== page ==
But although there are appropriate similarities in Martha and Laura (as there should be, given their connection) there are also differences. The differences in social standing mentioned previously do matter: Martha grows up learning to relate to servants and tenants on her father's estate, something you never see Laura have to do. Martha is also blessed with three brothers, something the Ingalls girls never enjoyed. Her best friend is Duncan, the older brother closest to her in age. They love to play "Scots and Picts" in the fields near home; Martha especially loves to be part of the invading Pictish army!
Although Martha has wealth and privileges that the young Laura could never have dreamed of in pioneer America, she has fewer freedoms in other ways. She is more hemmed in by her social class and gender. Her brothers get to go to school and learn reading, writing, arithmetic and Latin, but the neighborhood school is deemed too coarse an environment for the daughters of a laird, so she and Grisie must study with governesses. In addition, certain subjects (like the Latin) are off-limits, though arithmetic is encouraged since women of their class often grew up to run estates and keep budgets. Fancy arts like embroidery were also encouraged, though so were more homespun arts like regular sewing, weaving on a spinning wheel, and cooking.
I was impressed by the factual knowledge that Wiley brought to the details of every-day life. Young readers and listeners will enjoy hearing the songs and fairy stories of Scottish legend, discovering some of the traditions connected to events like christenings and the new year, and learning about some of the foods eaten both at special times (haggis...mince meat sewed in a sheep's stomach!) and ordinary days (bannocks, a kind of bread or roll). Wiley weaves these details in with a skillful hand, keeping the story of the family's life, and especially Martha's young life within that family, front and center. Although not much of huge import happens within the story, filled as it is with a six year old child's concerns about making her doll's new dress or patching up a quarrel with her brother, it's so colorfully and warmly told, so well paced, and so filled with such unusual details of a different time and culture, reading it will be a pleasure for the whole family.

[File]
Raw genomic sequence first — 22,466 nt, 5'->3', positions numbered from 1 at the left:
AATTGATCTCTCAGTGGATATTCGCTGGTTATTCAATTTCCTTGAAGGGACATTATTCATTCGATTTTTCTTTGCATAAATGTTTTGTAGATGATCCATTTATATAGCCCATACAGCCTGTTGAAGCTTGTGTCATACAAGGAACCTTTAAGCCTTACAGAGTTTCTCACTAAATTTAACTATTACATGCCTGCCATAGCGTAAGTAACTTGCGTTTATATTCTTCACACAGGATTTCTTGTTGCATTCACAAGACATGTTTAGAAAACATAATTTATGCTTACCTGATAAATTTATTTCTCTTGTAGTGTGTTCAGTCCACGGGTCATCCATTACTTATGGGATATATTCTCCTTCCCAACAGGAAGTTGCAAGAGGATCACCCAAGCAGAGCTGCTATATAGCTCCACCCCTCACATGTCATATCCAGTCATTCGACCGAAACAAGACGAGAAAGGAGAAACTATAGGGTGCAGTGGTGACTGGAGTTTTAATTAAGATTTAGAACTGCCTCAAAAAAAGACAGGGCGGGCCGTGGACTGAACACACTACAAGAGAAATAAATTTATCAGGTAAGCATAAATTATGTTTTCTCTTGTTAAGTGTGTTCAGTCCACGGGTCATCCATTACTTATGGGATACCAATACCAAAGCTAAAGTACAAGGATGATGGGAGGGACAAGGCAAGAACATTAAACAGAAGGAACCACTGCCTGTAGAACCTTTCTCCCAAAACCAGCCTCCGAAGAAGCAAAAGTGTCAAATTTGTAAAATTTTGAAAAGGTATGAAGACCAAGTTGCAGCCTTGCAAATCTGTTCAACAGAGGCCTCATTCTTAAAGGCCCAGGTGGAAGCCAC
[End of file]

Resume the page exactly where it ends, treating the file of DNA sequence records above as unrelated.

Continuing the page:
Little House in the Highlands is a book that will be enjoyed by many young readers, especially young girls, but fans of the original Wilder books will love it most of all. Although I didn't set out to pick up the "echoes" or threads from the Little House books, they kept popping out at me and I thoroughly enjoyed noting them when they came. Of special interest was the way Martha loves the "soft, sweet voice" of a fiddle (shades of Laura listening to Pa); the way she carries around her beloved doll Lady Flora (a very elaborate and fine doll compared to Laura's rag doll Charlotte, but a very similar love); and the description of Martha's enjoyment in watching the somewhat disgusting cooking of the haggis (very much like Laura's fascination with the cleaning and cooking of the bear Pa shot). There are other echoes, but I'll leave you to find them...I'm sure there are plenty I missed too!
What's nicest about the "connections" between this book and the original stories is the sense one gets that some connections are family ones...passions, interests and temperaments carried from one generation to the next. But there's also a sense that some curiosities and loves are simply universal to girlhood, to childhood, in all times and places.
Although it surprises me no end, I give this lovely book five stars. And I hope to read the rest of the books in this series so I can spend more time with Martha, a very worthy great-grandmother for one of the finest heroines (and authors) of American literature.
Little House in the Highlands
by Melissa Wiley
HarperCollins Publishers Inc.